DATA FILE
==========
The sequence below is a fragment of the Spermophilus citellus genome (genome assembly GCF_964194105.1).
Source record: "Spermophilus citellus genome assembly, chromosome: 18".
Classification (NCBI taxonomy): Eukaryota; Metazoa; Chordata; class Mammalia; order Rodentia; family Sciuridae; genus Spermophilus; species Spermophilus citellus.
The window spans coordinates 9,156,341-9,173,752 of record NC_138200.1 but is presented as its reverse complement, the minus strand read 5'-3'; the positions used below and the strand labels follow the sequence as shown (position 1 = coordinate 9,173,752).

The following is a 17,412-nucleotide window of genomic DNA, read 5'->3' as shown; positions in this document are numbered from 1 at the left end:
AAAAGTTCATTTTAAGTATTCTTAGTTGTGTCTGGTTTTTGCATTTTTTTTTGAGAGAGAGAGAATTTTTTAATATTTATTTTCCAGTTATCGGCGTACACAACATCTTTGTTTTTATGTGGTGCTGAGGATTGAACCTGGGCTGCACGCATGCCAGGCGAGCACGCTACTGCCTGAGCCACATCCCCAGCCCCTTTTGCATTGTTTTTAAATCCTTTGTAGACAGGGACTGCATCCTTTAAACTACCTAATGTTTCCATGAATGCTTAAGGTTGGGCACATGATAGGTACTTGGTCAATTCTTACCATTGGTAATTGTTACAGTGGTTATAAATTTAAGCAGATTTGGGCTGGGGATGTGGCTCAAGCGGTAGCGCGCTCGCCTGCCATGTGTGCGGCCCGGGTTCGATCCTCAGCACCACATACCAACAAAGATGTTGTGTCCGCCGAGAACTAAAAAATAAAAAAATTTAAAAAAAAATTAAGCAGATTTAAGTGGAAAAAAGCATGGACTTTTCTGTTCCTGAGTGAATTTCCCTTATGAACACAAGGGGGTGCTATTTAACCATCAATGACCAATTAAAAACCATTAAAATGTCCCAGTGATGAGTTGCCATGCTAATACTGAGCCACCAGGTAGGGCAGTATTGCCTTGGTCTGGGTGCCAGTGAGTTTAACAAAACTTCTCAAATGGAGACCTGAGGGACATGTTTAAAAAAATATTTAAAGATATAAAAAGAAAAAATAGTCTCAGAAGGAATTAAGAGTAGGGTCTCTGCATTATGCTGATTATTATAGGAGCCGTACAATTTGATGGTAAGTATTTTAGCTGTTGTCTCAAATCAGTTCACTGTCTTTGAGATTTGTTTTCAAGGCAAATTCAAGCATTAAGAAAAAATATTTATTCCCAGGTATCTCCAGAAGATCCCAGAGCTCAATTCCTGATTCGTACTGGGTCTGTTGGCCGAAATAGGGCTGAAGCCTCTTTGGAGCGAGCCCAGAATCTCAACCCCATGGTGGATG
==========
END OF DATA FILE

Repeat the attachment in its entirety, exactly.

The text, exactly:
The sequence below is a fragment of the Spermophilus citellus genome (genome assembly GCF_964194105.1).
Source record: "Spermophilus citellus genome assembly, chromosome: 18".
Classification (NCBI taxonomy): Eukaryota; Metazoa; Chordata; class Mammalia; order Rodentia; family Sciuridae; genus Spermophilus; species Spermophilus citellus.
The window spans coordinates 9,156,341-9,173,752 of record NC_138200.1 but is presented as its reverse complement, the minus strand read 5'-3'; the positions used below and the strand labels follow the sequence as shown (position 1 = coordinate 9,173,752).

The following is a 17,412-nucleotide window of genomic DNA, read 5'->3' as shown; positions in this document are numbered from 1 at the left end:
AAAAGTTCATTTTAAGTATTCTTAGTTGTGTCTGGTTTTTGCATTTTTTTTTGAGAGAGAGAGAATTTTTTAATATTTATTTTCCAGTTATCGGCGTACACAACATCTTTGTTTTTATGTGGTGCTGAGGATTGAACCTGGGCTGCACGCATGCCAGGCGAGCACGCTACTGCCTGAGCCACATCCCCAGCCCCTTTTGCATTGTTTTTAAATCCTTTGTAGACAGGGACTGCATCCTTTAAACTACCTAATGTTTCCATGAATGCTTAAGGTTGGGCACATGATAGGTACTTGGTCAATTCTTACCATTGGTAATTGTTACAGTGGTTATAAATTTAAGCAGATTTGGGCTGGGGATGTGGCTCAAGCGGTAGCGCGCTCGCCTGCCATGTGTGCGGCCCGGGTTCGATCCTCAGCACCACATACCAACAAAGATGTTGTGTCCGCCGAGAACTAAAAAATAAAAAAATTTAAAAAAAAATTAAGCAGATTTAAGTGGAAAAAAGCATGGACTTTTCTGTTCCTGAGTGAATTTCCCTTATGAACACAAGGGGGTGCTATTTAACCATCAATGACCAATTAAAAACCATTAAAATGTCCCAGTGATGAGTTGCCATGCTAATACTGAGCCACCAGGTAGGGCAGTATTGCCTTGGTCTGGGTGCCAGTGAGTTTAACAAAACTTCTCAAATGGAGACCTGAGGGACATGTTTAAAAAAATATTTAAAGATATAAAAAGAAAAAATAGTCTCAGAAGGAATTAAGAGTAGGGTCTCTGCATTATGCTGATTATTATAGGAGCCGTACAATTTGATGGTAAGTATTTTAGCTGTTGTCTCAAATCAGTTCACTGTCTTTGAGATTTGTTTTCAAGGCAAATTCAAGCATTAAGAAAAAATATTTATTCCCAGGTATCTCCAGAAGATCCCAGAGCTCAATTCCTGATTCGTACTGGGTCTGTTGGCCGAAATAGGGCTGAAGCCTCTTTGGAGCGAGCCCAGAATCTCAACCCCATGGTGGATG